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Issue #2004 - 02 (February 2004)
(Updated Feb. 9, 2004)


Delta Says RFID Devices Pass First Bag-Tag Test
Technology scores high on luggage tracking, but costs slow airline's plans 

Source: Bob Brewin - COMPUTERWORLD

DECEMBER 22, 2003 ( COMPUTERWORLD ) - Delta Air Lines Inc. last week said it got accuracy levels ranging from 96.7% to 99.9% during a test in which it used radio frequency identification (RFID) tags to track 40,000 pieces of luggage from check-in to loading on planes.

The success rate of the RFID technology was far better than the 80% to 85% accuracy rate that's typically provided by bar code scanners, according to officials at Delta and the IT vendors that took part in the test. Pat Rary, manager of baggage strategy at Atlanta-based Delta, said the trial run at the airport in Jacksonville, Fla., also met a key requirement: It was invisible to the airline's check-in agents and required no new training.

Delta spokesman Reid Davis warned that the airline and others in the cash-strapped industry will likely need to proceed slowly with any systemwide rollouts of RFID tags. Delta operates at 81 major airports worldwide, and Davis said equipping all of them with RFID bag-sorting systems would require "a significant capital expenditure."

Nonetheless, Delta plans to continue exploring the technology. Rary said it has received tentative approval from the Transportation Security Administration to run another test in January using RFID tags made by Alien Technology Corp. in Morgan Hill, Calif. The first test, done in conjunction with the TSA from Oct. 23 through Nov. 15, involved tags supplied by Matrics Inc. in Columbia, Md., and SCS Corp. in San Diego.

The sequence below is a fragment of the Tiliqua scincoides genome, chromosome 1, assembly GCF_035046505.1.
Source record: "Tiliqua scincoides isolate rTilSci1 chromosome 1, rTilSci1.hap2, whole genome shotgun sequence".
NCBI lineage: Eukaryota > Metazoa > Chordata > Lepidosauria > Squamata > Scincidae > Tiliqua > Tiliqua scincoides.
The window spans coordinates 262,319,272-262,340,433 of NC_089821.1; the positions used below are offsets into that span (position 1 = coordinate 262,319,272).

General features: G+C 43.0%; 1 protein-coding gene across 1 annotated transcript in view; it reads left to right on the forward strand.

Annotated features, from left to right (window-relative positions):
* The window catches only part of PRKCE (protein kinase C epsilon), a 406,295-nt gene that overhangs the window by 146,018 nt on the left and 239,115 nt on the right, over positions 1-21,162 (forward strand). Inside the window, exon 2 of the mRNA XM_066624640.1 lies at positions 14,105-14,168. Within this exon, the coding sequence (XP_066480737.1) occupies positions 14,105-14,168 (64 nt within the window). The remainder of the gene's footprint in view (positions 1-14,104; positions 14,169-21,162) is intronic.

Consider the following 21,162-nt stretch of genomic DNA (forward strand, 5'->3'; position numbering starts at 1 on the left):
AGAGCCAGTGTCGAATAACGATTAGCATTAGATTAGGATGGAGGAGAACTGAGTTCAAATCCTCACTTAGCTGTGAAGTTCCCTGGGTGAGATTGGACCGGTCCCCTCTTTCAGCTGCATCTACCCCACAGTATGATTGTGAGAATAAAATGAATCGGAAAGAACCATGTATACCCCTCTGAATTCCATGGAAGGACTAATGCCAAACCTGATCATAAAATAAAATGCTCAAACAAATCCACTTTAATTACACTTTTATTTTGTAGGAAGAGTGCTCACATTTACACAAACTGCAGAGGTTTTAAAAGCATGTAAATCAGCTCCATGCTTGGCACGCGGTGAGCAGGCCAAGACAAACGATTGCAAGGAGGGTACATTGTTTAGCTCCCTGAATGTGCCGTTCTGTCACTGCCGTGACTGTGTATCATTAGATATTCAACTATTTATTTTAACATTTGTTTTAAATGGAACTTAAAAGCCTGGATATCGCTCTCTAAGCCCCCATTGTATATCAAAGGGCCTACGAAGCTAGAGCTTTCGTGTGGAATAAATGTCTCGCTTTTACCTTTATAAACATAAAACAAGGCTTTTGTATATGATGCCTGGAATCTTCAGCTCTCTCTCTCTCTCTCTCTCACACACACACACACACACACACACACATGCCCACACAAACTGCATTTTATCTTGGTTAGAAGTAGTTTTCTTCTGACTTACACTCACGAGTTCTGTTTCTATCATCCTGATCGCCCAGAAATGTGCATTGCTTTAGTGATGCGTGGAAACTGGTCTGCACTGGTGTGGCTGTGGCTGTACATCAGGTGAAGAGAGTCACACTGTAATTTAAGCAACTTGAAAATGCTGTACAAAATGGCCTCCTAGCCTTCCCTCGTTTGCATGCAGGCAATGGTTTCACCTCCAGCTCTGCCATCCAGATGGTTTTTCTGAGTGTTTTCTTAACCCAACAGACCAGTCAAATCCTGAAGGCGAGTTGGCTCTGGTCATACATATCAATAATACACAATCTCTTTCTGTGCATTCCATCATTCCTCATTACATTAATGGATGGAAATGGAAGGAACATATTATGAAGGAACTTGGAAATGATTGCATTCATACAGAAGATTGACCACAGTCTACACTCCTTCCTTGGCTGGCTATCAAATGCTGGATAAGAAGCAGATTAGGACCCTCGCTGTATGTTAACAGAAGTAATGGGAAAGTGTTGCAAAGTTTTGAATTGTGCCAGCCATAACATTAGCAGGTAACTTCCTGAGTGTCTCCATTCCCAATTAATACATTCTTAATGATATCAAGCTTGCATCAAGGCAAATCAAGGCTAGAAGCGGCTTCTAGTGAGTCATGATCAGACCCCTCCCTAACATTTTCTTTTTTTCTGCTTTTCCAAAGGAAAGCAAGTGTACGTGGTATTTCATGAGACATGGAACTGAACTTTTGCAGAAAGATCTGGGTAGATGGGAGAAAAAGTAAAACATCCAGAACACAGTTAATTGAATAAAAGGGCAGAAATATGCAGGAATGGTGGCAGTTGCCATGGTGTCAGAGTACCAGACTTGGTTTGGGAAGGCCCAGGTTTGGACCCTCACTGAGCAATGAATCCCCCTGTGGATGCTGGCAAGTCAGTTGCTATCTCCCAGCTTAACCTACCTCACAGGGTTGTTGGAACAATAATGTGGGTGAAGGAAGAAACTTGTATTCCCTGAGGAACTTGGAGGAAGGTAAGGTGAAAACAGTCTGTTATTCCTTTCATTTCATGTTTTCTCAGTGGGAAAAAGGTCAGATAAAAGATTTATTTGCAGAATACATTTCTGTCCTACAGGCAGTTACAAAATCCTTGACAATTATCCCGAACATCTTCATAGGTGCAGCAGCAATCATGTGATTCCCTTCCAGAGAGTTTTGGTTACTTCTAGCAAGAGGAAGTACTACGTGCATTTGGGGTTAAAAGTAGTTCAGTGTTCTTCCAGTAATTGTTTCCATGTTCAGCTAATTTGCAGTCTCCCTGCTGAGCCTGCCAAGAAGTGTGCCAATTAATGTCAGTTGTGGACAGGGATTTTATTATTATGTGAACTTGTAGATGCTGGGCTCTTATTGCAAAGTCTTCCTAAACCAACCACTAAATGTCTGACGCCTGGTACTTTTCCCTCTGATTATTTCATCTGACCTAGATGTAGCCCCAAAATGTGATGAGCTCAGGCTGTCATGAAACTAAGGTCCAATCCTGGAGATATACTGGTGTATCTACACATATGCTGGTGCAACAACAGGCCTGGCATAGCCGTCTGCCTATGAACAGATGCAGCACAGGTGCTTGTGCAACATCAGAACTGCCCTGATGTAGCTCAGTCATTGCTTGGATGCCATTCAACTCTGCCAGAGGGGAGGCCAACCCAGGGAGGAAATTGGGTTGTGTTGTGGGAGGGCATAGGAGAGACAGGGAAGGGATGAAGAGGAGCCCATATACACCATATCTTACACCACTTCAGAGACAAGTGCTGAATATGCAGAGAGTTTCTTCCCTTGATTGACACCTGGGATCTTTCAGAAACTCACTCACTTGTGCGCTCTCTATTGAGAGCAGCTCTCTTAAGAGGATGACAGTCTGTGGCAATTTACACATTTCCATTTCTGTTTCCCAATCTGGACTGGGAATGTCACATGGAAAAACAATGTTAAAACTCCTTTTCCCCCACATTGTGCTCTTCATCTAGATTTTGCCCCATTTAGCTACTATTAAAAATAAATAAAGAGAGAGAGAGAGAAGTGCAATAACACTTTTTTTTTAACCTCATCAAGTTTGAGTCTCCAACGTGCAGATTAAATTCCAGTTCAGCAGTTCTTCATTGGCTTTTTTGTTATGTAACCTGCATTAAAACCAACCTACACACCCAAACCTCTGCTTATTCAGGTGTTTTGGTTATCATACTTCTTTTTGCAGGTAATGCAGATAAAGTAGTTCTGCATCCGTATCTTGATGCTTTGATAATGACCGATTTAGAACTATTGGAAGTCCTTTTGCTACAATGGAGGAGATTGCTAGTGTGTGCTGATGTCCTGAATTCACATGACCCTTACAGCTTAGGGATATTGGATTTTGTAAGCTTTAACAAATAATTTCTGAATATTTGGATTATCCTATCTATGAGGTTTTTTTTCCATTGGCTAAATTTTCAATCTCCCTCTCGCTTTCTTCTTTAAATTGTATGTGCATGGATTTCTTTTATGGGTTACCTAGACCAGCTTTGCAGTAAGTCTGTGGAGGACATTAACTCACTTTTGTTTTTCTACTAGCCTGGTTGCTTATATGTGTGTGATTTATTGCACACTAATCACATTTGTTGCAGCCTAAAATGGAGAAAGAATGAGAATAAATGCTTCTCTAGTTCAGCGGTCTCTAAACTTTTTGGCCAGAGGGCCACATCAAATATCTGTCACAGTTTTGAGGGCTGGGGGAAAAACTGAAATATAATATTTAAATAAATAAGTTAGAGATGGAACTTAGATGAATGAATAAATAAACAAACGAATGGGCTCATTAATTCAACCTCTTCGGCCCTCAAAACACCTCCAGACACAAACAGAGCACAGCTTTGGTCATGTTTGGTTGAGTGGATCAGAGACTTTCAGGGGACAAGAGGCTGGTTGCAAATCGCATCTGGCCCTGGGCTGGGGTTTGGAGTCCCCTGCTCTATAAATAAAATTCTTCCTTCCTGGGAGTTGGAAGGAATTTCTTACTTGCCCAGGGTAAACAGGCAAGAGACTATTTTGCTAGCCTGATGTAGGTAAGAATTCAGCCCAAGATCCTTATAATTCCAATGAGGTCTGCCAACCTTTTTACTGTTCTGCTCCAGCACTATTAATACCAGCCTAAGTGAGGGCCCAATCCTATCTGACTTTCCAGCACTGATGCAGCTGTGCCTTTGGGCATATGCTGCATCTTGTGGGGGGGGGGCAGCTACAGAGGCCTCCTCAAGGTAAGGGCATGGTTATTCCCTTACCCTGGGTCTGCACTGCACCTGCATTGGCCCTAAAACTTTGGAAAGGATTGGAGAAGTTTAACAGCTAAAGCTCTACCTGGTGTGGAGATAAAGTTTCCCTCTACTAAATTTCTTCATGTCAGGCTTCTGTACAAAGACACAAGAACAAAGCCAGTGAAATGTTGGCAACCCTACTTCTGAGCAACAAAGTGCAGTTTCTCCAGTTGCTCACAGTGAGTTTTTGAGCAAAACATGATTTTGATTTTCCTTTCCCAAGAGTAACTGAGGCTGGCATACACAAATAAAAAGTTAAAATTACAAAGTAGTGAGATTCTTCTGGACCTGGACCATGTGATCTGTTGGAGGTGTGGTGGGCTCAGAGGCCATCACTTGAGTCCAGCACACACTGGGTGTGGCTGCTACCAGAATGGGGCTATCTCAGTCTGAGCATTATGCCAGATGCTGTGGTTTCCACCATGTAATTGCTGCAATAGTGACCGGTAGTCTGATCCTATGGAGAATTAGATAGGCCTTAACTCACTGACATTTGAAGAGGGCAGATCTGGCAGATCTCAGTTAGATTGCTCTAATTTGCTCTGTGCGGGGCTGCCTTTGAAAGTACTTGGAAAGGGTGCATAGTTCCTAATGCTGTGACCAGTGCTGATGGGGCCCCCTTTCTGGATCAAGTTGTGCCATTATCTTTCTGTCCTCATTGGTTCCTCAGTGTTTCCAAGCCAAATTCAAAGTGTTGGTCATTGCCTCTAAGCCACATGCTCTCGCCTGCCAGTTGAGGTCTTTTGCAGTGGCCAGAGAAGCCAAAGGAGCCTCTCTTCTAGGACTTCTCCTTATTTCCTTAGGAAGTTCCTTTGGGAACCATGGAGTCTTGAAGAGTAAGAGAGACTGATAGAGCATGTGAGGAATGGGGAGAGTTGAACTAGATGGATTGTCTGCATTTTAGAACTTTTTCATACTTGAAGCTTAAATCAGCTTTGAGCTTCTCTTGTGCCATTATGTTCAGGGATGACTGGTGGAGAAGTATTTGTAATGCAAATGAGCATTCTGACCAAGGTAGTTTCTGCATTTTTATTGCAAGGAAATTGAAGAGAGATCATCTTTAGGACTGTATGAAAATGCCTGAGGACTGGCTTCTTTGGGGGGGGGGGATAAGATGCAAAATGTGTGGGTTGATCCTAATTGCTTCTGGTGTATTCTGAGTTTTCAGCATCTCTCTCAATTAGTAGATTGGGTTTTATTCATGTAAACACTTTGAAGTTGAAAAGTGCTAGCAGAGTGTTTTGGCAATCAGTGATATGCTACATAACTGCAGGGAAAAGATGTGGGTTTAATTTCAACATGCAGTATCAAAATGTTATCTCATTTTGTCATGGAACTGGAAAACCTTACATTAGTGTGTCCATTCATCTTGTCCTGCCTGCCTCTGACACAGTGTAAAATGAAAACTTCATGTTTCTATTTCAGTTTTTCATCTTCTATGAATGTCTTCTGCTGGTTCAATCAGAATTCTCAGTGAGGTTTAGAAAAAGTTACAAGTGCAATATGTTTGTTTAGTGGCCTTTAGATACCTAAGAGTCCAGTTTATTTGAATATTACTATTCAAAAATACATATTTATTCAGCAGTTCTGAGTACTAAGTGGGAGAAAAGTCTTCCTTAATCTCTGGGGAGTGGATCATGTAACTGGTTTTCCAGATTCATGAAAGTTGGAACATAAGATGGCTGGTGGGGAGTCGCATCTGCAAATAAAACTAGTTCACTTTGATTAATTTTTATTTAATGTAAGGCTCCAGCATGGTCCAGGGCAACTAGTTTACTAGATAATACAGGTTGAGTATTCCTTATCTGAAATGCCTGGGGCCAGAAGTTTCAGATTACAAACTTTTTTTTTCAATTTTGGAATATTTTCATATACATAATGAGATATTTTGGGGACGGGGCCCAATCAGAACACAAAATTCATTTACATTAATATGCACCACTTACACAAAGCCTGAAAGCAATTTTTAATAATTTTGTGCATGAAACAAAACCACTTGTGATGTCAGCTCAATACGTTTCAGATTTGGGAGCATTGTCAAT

Rary said the second one will give Delta a chance to try different methods of deploying tags, including the use of better printers to write bag-routing data onto RFID chips that are embedded in standard bar code labels. The airline's goal is to develop a bag-tracking system with a "zero mishandling rate," he added. 

High Success Rates 
Phil Heacock, director of advanced sortation technology in the Louisville, Ky., office of FKI Logistex Group Ltd., said that with one exception, the RFID bag-tracking system in Jacksonville provided read rates well above 99%. Scanners on the bag belts inside the terminal averaged 99.8%, and the ones on aircraft belt loaders had a success rate of 99.9%, Heacock said. FKI Logistex Group served as systems integrator for the test.

RFID scanners mounted on universal load devices, which automatically load containers of bags on to planes, averaged 96.7% accuracy. Heacock said the containers are made of metal, which impedes radio signals. Coating their interiors with a material that will better reflect radio waves could help improve accuracy, he added.

Heacock said that Delta modified a standard bag-tag printer to capture data normally used to print bar codes. The information was then written on to RFID devices inserted into standard luggage tags. RFID readers tracked the progress of items through the airport's bag-handling system, including the explosives-detection machines that are operated by the TSA.

The aircraft loaders were also equipped with RFID readers and were hard-wired to ruggedized computers, which used 802.11b wireless LANs to transmit data to Delta's back-end baggage systems. 
Getting the funding needed to install RFID bag-tracking systems can be a challenge now, said Gene Alvarez, an analyst at Meta Group Inc. But he added that he expects the technology to eventually become a standard throughout the airline industry.

Source: Bob Brewin - COMPUTERWORLD

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